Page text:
Summary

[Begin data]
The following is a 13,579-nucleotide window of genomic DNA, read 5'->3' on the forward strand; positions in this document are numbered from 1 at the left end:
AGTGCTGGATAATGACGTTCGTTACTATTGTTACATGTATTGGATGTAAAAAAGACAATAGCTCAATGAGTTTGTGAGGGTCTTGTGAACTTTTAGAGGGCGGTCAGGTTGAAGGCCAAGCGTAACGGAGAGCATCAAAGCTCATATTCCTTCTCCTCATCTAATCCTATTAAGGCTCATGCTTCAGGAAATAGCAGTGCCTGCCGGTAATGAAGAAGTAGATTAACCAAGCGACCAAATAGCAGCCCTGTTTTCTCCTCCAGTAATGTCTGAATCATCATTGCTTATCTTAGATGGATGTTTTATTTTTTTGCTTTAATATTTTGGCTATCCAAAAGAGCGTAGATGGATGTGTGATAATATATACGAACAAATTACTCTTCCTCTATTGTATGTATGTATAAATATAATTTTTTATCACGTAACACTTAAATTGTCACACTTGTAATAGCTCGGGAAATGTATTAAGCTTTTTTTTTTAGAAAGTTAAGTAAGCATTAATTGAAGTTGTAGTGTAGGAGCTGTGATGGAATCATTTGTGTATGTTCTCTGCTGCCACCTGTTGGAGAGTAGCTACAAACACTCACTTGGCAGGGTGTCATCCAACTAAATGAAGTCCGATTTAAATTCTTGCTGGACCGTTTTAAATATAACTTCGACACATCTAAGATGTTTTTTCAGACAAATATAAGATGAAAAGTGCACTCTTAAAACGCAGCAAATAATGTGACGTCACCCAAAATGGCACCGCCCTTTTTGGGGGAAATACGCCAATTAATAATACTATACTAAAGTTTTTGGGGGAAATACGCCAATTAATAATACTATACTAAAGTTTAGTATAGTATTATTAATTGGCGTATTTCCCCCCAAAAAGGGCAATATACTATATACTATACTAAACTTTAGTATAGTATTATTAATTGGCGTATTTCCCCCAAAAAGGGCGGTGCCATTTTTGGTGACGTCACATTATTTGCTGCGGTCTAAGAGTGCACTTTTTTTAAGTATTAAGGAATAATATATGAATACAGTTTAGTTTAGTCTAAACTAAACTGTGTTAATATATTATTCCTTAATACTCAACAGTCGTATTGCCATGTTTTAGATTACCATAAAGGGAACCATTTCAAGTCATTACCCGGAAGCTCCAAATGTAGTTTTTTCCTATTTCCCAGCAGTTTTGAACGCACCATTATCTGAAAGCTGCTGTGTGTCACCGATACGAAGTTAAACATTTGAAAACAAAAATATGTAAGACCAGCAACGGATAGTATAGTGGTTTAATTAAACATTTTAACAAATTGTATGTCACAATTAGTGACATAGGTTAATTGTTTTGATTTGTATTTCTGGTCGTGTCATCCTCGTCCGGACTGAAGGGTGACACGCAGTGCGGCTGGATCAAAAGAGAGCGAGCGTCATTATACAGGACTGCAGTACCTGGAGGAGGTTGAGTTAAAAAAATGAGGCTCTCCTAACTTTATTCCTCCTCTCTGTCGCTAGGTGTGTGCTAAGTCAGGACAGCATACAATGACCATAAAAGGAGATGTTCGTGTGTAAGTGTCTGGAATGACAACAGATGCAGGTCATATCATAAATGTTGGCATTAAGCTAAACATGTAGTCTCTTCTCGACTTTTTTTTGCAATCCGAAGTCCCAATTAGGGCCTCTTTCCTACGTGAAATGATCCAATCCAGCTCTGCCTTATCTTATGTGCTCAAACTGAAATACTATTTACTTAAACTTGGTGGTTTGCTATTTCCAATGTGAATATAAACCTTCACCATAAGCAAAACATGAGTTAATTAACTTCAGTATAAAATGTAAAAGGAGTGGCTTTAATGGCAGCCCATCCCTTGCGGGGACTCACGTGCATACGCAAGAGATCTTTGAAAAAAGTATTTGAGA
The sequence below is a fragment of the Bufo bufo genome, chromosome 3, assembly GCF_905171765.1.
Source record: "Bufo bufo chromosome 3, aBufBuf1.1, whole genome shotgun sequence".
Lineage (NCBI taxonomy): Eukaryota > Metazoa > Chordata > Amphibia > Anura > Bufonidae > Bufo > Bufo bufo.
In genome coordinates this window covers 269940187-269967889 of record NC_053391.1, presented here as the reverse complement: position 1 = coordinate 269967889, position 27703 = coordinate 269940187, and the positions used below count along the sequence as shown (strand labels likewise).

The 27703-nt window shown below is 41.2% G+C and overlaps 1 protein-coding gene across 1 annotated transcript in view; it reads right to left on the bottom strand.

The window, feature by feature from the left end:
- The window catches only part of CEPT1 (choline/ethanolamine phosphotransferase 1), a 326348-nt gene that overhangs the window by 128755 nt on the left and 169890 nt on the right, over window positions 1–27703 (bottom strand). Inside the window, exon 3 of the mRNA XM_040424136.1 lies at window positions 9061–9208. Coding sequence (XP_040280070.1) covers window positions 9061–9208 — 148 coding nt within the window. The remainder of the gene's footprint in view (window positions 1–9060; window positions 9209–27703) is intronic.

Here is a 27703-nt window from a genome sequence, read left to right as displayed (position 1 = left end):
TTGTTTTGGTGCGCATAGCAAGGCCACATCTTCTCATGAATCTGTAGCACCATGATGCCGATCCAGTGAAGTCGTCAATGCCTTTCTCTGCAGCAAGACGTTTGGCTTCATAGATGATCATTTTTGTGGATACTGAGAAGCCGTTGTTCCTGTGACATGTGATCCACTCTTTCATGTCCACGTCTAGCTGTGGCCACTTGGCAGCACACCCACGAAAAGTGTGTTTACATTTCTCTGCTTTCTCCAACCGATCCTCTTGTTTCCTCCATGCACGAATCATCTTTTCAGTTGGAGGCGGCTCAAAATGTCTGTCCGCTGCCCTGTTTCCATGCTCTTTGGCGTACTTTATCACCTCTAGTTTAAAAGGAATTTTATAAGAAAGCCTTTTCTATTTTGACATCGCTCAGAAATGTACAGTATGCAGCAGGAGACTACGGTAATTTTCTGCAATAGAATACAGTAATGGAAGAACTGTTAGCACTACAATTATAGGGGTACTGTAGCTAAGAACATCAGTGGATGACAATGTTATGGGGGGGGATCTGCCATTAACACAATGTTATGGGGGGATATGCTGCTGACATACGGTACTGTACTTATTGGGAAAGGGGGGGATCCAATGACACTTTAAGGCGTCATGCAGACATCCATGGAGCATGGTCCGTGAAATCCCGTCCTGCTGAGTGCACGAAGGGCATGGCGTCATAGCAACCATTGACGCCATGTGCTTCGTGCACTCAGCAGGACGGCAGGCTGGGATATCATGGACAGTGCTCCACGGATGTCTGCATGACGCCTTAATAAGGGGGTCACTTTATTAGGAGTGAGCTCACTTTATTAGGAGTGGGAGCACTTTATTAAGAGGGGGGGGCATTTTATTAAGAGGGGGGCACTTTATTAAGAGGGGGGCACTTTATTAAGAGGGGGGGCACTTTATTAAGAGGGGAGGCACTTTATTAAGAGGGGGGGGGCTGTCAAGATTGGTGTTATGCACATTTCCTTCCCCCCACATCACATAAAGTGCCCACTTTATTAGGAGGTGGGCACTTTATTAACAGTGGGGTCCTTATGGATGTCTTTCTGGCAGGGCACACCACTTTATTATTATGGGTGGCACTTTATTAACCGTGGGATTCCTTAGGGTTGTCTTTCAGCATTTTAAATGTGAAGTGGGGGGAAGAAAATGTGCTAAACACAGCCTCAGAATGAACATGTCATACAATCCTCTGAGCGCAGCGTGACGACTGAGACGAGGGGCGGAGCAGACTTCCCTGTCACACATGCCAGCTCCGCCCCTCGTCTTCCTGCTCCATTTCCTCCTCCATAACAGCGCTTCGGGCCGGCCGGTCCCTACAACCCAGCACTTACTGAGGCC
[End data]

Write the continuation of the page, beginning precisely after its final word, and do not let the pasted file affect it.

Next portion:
ELYRIA — A man who is probably best known for being the most dedicated Democrat in the city has died. Art Weber, chairman of the Elyria Democratic Party and the city’s clerk of Council, died about 2 p.m. Tuesday at Keystone Pointe Health and Rehabilitation Center in LaGrange. Weber, 76, had been battling pneumonia for several weeks, and he was taken to the facility after an extended stay in the hospital. Many who knew the tough-as-nails Democrat always believed Weber would bounce back and return to City Hall and his seat in Council Chambers. “We weren’t ready for this,” said friend and fellow Democrat Judy Nedwick, who is the Lorain County recorder. “But I will definitely miss him. He was a very loyal Democrat and stuck to his beliefs. You have to admire him for that. I know I did.” Weber’s absence in recent weeks was noticeable. He has been the clerk of Council for more than 17 years. “He did his job well,” said Council President Mike Lotko, D-at large. “He took his role as clerk of Council very seriously. He was a good community leader who always tried to bring people together and smooth things over.” Former Councilman Forrest Bullocks said Weber started out as a welder at U.S. Steel in Lorain. He held several jobs at the plant before being promoted to safety director for three different plants in the region. Bullocks said Weber saw that as the highlight of his steel career. After that, he became the director of the Ohio Department of Transportation’s Ashland office. He also worked for the Lorain County Board of Elections, and at one time served as an at-large Elyria councilman. “I think a lot of people knew Art because he was always involved in civic activities,” Bullocks said. “He was always out front.” Weber was always thinking of others in his actions, whether it was donating toys to the Not-Forgotten Box, The Chronicle-Telegram’s annual toy drive, or helping to purchase bulletproof vests and equipment for the Elyria Police Department. He was the driving force behind the city’s annual Memorial Day parade, and in 2011 led the route through the city for the 20th time as grand marshal. Even with all of his civic commitments, his crowning achievement was the commitment he made more than 53 years ago when he married his wife, Nancy. The couple did not have children. “I don’t know what else to say but he was the love of my life,” Nancy said Tuesday.

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